Second, it will restore the presbytery to its rightful place as the determining entity of readiness for ministry. The Book of Order is explicit that the presbytery of the candidate’s care is responsible for that candidate’s preparation and certification of readiness for ordination (G-3.0301a and G-2.0601). It is an individualized process in which the candidate, over time, demonstrates intellectual and spiritual growth that the presbytery can assess through both written work and personal interviews. It is a process that attends to the individual candidate as a person. The church at the General Assembly level should not have any role in determining readiness other than to establish the standards for ordination. Whether a particular candidate meets those standards, and how a candidate’s readiness for ministry is determined, should be the responsibility of the presbytery. In allowing its judgment to be supplanted by the exam process, a presbytery or its committee on preparation for ministry (CPM) is abdicating that responsibility. In reasserting its right of assessment, the presbytery resumes its constitutionally mandated place in the ordination process.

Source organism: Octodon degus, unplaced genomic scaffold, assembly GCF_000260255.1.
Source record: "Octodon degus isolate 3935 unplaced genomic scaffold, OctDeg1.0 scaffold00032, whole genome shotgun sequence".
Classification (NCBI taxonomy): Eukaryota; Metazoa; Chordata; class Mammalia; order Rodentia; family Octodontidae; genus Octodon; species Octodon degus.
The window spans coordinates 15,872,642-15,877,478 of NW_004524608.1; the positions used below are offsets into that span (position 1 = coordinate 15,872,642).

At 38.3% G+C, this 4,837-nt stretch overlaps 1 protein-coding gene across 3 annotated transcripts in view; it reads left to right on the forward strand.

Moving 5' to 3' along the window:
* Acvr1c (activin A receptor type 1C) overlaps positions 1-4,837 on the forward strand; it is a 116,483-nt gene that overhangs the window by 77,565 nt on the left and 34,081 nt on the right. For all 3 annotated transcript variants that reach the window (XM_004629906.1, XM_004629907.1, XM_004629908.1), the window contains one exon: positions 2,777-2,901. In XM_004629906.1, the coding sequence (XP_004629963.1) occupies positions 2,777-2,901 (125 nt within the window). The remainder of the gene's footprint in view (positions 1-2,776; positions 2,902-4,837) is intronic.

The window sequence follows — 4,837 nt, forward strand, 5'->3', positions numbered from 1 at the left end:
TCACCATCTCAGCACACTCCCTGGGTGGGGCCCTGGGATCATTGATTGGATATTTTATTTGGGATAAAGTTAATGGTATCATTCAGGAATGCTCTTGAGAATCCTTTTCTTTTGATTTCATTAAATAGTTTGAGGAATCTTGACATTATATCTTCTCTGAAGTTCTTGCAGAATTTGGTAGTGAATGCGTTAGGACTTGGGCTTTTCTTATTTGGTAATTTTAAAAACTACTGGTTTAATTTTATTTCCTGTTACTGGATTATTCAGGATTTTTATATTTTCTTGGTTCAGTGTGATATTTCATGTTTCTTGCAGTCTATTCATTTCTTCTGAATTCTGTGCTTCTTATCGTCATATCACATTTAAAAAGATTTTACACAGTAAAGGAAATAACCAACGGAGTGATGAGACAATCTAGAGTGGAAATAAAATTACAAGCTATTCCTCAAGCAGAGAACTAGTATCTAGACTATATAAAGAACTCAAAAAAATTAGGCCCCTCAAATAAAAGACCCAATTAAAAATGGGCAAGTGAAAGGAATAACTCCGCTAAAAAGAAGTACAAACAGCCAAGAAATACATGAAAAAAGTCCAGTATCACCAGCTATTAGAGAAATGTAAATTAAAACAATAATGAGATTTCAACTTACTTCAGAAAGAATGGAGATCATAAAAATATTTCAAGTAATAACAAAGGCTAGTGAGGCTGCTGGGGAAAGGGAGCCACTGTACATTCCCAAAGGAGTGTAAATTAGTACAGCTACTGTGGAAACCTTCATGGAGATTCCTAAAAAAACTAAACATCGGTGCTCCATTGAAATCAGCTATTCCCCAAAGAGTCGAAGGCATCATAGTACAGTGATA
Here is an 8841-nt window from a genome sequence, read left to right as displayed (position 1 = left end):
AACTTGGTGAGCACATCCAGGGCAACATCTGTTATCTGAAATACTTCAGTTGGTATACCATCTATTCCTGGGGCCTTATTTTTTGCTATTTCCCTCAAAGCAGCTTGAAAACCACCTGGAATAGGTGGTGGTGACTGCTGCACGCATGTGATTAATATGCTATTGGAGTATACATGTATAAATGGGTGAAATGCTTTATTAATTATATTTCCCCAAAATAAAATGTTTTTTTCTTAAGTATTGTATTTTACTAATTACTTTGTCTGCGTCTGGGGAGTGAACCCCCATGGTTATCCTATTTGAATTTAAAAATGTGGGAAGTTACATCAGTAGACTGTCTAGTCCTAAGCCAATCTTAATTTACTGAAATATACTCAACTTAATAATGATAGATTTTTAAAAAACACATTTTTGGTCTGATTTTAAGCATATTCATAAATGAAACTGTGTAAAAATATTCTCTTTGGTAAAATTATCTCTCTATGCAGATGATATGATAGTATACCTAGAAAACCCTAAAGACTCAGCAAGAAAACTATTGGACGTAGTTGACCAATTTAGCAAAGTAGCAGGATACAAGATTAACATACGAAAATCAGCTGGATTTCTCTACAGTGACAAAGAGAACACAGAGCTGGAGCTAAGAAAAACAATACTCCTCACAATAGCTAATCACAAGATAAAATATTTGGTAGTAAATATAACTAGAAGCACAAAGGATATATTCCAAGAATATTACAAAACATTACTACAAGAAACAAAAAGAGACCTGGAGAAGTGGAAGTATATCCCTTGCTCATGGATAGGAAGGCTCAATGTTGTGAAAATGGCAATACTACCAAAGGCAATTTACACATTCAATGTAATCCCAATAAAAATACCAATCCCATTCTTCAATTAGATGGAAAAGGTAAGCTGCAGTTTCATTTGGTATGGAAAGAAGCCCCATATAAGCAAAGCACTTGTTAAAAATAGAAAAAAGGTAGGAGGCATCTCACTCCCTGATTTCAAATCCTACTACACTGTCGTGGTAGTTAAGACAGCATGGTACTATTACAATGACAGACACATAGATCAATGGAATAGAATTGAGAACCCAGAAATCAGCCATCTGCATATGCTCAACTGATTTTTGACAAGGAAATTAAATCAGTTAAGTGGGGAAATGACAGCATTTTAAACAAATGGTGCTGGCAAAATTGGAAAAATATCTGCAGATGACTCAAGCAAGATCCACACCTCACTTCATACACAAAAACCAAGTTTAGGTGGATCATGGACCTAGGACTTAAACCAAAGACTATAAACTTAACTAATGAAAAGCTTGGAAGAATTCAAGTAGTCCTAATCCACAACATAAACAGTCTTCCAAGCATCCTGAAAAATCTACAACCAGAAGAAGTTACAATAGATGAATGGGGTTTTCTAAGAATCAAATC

Had the procedure I am suggesting been in place when the Judges 19 passage was published, candidates could have chosen to notify their presbytery readers that this text was potentially harmful as a result of their own lived experience, giving presbytery’s CPM the opportunity to provide pastoral support. The CPM might have counseled its candidates either to delay taking this exam until the next offering or to initiate the G-2.0610 process for alternate means. Or, if a candidate chose to write the exam anyway and then did poorly, the presbytery’s readers might have taken their knowledge of the candidate’s life experience into consideration in its evaluation of the exam. In any case, the decision about a candidate’s readiness would be made by those charged by the constitution with doing so, and on a basis more reflective of the panoply of indicators of readiness in G-2.0607.